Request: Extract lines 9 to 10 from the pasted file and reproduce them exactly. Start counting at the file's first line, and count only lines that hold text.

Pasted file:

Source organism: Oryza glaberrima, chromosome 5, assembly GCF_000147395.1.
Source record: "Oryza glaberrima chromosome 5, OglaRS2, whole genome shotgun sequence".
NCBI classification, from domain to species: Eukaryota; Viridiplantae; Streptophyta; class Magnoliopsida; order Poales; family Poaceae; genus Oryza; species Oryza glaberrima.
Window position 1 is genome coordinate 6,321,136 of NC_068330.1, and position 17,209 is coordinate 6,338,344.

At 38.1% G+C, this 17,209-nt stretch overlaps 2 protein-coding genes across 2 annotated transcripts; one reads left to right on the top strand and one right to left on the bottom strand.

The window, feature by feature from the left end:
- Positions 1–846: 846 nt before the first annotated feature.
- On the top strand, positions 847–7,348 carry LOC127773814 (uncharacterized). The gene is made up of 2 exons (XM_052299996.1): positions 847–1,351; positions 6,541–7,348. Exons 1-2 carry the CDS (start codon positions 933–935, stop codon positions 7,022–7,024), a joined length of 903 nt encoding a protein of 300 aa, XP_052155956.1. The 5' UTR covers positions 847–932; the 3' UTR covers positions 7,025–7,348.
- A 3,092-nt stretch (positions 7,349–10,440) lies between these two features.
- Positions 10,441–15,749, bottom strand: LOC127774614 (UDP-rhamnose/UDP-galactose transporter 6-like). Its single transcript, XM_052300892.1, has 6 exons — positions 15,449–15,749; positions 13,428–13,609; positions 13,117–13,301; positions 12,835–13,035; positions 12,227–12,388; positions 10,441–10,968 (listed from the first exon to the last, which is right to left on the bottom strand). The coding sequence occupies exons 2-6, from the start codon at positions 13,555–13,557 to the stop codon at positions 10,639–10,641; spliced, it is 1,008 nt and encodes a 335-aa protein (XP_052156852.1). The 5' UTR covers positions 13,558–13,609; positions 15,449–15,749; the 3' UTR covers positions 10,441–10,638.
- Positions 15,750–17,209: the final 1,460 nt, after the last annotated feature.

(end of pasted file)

- A 3,092-nt stretch (positions 7,349–10,440) lies between these two features.
- Positions 10,441–15,749, bottom strand: LOC127774614 (UDP-rhamnose/UDP-galactose transporter 6-like). Its single transcript, XM_052300892.1, has 6 exons — positions 15,449–15,749; positions 13,428–13,609; positions 13,117–13,301; positions 12,835–13,035; positions 12,227–12,388; positions 10,441–10,968 (listed from the first exon to the last, which is right to left on the bottom strand). The coding sequence occupies exons 2-6, from the start codon at positions 13,555–13,557 to the stop codon at positions 10,639–10,641; spliced, it is 1,008 nt and encodes a 335-aa protein (XP_052156852.1). The 5' UTR covers positions 13,558–13,609; positions 15,449–15,749; the 3' UTR covers positions 10,441–10,638.